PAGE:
This is the eleventh case in a series we are publishing that make up “The Nightmares Course” – a Sim Bootcamp for new residents.
The Nightmares Course at Queen’s University (Kingston, Ontario) was developed in 2011 by Drs. Dan Howes and Mike O’Connor. The course emerged organically in response to requests from first year residents wanting more training in the response to acutely unwell patients. In 2014, Dr. Tim Chaplin took over as the course director and has expanded the course to include first year residents from 14 programs and to provide both formative feedback and summative assessment. The course involves 4 sessions between August and November and a summative OSCE in December. Each session involves 4-5 residents and covers 3 simulated scenarios that are based on common calls to the floor. The course has been adapted for use at the University of Saskatchewan, the University of Manitoba, and the University of Calgary.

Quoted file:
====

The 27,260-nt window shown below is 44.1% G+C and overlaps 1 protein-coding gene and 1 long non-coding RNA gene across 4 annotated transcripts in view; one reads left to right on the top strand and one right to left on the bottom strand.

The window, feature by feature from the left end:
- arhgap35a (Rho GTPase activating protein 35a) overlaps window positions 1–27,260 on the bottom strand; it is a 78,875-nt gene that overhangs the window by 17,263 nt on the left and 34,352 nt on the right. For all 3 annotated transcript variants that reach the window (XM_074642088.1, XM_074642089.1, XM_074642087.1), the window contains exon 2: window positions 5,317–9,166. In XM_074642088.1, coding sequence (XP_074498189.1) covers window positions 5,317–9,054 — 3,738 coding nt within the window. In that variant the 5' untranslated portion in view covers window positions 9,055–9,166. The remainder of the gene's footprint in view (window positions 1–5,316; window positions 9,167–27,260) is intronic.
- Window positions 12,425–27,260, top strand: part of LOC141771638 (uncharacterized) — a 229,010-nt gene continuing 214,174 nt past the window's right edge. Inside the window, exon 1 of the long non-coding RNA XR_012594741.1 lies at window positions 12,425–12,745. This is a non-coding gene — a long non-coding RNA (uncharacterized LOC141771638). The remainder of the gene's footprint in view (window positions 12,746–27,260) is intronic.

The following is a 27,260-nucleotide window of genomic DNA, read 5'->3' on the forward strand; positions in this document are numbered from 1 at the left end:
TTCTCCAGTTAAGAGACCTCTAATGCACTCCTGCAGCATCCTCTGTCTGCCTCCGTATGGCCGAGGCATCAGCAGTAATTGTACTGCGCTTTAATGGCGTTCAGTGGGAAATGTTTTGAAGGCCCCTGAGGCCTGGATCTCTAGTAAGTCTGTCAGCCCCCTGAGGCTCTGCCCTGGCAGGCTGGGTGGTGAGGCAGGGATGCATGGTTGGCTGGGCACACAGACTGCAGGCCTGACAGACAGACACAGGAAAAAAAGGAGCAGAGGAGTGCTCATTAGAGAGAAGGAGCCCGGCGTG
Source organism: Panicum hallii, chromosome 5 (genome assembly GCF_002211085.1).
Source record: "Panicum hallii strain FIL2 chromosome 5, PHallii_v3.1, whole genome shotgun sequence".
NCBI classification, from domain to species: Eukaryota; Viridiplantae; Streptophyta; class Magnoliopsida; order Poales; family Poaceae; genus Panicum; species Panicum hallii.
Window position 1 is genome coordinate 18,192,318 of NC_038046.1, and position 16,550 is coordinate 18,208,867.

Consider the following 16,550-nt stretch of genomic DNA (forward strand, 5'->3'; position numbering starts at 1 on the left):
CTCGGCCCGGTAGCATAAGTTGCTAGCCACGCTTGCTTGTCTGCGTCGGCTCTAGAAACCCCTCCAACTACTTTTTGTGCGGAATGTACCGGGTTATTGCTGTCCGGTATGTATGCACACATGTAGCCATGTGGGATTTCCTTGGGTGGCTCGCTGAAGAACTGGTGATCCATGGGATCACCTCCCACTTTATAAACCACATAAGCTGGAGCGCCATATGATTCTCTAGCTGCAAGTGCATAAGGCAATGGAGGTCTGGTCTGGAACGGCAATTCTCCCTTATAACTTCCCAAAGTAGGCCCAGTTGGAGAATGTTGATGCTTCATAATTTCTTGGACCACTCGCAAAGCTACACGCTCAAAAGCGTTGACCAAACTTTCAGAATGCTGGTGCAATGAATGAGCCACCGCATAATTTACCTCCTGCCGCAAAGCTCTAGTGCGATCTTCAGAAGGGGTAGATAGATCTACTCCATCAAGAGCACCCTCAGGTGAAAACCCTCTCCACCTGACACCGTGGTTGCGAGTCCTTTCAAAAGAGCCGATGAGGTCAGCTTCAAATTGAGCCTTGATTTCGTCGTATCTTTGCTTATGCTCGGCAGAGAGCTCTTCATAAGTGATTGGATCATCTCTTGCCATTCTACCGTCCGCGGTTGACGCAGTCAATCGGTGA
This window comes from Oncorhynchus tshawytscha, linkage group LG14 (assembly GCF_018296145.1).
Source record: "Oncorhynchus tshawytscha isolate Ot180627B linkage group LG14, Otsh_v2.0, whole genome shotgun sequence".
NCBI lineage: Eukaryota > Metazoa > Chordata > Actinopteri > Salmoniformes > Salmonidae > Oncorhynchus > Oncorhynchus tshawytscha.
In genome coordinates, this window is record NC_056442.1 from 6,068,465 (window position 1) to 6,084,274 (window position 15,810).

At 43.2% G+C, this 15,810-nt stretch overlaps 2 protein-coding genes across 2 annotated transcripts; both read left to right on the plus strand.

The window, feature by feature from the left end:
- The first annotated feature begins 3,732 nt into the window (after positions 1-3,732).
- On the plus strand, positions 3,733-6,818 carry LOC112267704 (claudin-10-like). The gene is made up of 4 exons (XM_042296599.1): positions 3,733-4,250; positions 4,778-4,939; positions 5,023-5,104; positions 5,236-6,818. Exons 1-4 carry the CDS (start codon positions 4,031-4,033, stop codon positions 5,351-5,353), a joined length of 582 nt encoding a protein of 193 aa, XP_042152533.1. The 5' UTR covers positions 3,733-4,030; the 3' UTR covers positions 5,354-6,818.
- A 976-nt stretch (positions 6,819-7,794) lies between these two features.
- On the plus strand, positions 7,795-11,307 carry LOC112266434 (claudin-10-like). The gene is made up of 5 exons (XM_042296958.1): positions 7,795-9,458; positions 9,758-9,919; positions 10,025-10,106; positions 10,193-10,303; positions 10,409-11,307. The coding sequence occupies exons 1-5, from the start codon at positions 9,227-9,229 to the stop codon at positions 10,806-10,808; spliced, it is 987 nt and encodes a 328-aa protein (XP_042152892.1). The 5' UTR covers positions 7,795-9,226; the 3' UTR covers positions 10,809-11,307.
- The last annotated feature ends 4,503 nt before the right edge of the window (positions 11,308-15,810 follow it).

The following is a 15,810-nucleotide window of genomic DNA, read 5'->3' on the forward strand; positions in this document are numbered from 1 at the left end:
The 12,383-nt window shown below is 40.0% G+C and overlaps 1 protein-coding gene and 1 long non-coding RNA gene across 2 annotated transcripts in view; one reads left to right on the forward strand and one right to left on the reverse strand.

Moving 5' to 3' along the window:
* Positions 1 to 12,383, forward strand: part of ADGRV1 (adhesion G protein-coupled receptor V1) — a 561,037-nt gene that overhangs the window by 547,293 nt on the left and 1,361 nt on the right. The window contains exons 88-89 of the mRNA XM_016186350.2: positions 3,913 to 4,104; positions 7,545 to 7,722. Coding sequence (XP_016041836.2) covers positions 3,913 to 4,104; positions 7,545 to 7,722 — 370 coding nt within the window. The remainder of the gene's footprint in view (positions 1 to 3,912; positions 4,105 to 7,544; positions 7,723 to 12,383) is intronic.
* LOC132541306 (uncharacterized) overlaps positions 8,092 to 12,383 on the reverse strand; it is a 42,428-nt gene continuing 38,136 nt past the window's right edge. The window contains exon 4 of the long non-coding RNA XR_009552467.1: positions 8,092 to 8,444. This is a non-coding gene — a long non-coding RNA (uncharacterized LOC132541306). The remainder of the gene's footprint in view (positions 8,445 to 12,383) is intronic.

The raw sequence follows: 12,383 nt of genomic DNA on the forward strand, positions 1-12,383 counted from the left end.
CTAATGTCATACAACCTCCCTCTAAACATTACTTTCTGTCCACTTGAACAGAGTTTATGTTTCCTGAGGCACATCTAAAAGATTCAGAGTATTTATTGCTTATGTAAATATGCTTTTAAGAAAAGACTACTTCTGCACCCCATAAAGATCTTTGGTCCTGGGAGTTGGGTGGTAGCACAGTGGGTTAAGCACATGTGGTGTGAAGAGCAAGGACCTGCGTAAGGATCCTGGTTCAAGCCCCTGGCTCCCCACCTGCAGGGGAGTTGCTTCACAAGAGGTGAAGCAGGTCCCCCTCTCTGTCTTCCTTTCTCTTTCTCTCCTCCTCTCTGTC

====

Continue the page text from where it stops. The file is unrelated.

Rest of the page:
Why it Matters
The first few months of residency can be a stressful time with long nights on call and the adjustment to a new level of responsibility. While help should always be available, the first few minutes of managing a decompensating patient is something all junior residents must be competent at. This case series will help to accomplish that through simulation.
It’s 23:00 and you’re called to assess a 42-year old man who has been admitted to the orthopedics service for a right tibial osteomyelitis. He has had an initial debridement and is awaiting a second surgery in 48 hours. His nurse is concerned as he was difficult to rouse on evening rounds.
This case involves the identification and initial management of the opiate intoxicated patient. The resident is expected to initiate appropriate supportive measures (ensure working IV, oxygen, monitors) while obtaining a focused history and performing a focused physical exam. They should call for naloxone and help (RACE, anesthesia, ICU) due to decreased LOC and hypoxia.